Born Constance Savage Keith, the young Constance made her name in the unlikely field of real-estate speculation, buying promising Back Bay properties, fixing them up, then selling them to prominent or socially ambitious families. Known for her argumentative and contentious nature, her marriage to Percival Lowell in 1908 came as a surprise to everyone, especially those who knew the famous astronomer – who had long been thought to be permanently partnered with his loyal secretary Wrexie Louise Leonard.

When her husband died in 1916, Constance Lowell’s quarrelsome and bizarre nature took a turn for the worse. Not only did she engage the Lowell estate in a ten-year probate battle in an attempt to prevent much of her husband’s fortune going to support the Observatory, she became willfully peculiar and increasingly reclusive, often pretending to be blind.

But she displayed her own kind of loyalty.  Even long before it was found, Constance Lowell was determined to name Planet X after her late husband; she wished the planet to be named either Percival or Lowell.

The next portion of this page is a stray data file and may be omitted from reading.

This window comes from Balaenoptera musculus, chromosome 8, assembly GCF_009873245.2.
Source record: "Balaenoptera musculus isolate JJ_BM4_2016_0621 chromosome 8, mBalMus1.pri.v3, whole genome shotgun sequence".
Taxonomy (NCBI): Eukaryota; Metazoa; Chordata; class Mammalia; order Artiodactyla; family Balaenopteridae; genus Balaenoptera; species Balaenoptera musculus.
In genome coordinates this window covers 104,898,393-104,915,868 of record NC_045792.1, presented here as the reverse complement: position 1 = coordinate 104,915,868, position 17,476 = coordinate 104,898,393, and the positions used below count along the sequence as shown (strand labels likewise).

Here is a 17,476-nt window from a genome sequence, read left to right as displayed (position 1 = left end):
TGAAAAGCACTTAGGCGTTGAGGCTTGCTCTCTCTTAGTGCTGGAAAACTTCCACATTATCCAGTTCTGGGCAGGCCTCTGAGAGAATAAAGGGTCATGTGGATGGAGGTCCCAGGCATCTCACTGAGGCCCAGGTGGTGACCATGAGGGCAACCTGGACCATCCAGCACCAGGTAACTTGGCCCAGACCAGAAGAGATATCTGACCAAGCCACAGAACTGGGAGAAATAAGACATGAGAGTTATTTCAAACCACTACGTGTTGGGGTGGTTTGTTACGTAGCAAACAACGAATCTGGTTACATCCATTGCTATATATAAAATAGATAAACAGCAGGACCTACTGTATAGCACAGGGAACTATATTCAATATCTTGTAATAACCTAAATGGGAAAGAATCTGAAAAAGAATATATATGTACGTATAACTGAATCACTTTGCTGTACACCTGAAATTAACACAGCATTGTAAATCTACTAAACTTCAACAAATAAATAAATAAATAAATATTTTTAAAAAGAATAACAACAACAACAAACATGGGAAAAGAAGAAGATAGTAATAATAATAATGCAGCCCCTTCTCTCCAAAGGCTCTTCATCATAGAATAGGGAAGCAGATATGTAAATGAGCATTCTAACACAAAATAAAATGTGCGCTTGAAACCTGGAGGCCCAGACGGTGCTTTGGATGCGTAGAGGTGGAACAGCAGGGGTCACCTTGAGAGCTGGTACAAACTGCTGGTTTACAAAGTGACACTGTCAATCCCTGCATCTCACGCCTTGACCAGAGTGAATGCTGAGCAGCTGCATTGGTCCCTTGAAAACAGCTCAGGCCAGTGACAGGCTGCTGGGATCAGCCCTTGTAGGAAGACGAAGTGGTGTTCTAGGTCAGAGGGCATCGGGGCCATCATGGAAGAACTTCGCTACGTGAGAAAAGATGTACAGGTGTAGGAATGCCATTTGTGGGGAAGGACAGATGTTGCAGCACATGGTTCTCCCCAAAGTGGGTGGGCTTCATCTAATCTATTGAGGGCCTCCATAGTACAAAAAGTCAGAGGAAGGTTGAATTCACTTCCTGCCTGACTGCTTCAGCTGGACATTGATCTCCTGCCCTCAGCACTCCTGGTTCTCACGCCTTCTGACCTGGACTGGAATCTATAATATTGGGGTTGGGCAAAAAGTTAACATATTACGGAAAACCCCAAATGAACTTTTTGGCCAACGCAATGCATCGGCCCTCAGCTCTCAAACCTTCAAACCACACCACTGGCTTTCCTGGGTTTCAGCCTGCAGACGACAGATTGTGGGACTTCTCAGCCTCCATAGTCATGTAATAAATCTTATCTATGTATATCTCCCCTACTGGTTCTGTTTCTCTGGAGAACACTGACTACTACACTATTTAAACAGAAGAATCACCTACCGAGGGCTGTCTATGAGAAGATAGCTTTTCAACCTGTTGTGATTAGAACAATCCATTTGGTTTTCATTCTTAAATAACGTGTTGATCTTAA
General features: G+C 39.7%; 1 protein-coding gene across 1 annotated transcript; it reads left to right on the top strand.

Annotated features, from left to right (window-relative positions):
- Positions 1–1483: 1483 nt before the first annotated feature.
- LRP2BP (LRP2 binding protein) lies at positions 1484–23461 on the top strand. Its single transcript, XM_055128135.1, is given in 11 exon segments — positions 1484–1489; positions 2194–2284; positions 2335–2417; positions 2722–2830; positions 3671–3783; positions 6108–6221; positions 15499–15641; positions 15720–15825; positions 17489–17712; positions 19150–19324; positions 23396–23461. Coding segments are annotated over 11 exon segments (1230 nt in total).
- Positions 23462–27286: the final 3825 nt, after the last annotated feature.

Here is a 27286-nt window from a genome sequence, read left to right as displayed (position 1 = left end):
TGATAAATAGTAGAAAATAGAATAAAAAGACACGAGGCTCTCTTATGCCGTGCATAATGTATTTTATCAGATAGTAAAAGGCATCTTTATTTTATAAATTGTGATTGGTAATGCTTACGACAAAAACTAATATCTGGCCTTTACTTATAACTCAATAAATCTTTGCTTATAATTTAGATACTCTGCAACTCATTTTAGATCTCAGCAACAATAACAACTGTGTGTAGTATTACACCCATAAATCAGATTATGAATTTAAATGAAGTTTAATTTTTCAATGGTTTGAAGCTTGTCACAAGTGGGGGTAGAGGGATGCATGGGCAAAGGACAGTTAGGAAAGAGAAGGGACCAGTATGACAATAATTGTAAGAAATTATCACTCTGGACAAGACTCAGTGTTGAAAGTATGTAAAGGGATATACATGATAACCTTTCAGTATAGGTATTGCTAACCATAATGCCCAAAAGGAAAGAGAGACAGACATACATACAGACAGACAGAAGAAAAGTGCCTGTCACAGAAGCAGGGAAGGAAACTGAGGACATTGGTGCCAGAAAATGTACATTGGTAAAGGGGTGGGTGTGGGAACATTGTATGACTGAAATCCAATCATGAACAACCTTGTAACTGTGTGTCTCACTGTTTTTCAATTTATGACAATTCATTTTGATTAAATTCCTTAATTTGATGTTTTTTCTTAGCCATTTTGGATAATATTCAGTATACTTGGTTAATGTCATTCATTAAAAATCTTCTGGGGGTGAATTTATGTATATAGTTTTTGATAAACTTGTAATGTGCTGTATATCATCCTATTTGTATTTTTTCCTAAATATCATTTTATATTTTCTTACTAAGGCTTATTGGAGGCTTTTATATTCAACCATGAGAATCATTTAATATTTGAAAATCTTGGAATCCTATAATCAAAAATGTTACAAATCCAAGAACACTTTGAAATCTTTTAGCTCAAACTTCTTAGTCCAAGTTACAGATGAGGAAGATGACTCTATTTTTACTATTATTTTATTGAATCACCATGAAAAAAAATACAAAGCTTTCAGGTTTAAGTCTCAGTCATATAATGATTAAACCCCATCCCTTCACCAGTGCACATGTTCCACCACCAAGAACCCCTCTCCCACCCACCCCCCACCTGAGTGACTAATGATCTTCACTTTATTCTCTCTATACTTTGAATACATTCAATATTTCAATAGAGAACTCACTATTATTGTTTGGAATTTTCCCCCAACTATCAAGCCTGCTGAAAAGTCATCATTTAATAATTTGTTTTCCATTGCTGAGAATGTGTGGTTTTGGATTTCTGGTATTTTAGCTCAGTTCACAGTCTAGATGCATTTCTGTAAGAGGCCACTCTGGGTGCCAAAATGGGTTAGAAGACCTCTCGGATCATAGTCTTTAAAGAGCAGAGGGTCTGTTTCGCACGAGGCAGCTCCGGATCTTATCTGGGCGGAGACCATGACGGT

I came across a few threads during the writing of the novel that led me to wonder about this marriage.  Percival Lowell’s family firmly discouraged him from marrying Wrexie – his loyal secretary, to whom he was thought to be fondly attached.  Might he have have settled on the irascible Constance as a form of revenge?  And might Constance have fought so hard to keep her late husband’s money from going to the Observatory because she suspected this truth?  (But in this case, why press to have the planet named after him?)

Every marriage is a mystery, this one especially so.

The following letter from Constance was composed the day after the discovery of Planet X had been announced.  “Lawrence” is Abbott Lawrence Lowell, president of Harvard, and “Roger” is Roger Putnam, executor of Percival Lowell’s estate.  One can imagine the cautious conversation Mr. Lowell and Mr. Putnam must have had with the astronomer’s widow…

Boston, Mass.
March 14, 1930

Lowell Observatory
Flagstaff, Arizona

In eastern newspapers and at a luncheon today unaminous demand that the planet be named Percival, and we hope that you at the Observatory who made possible its finding will be in sympathy with the appropriateness of this name.  They think as I that the gods of the past are worn.  I find from Lawrence and Roger what you all have to say is going to have great weight.

Constance S. Lowell

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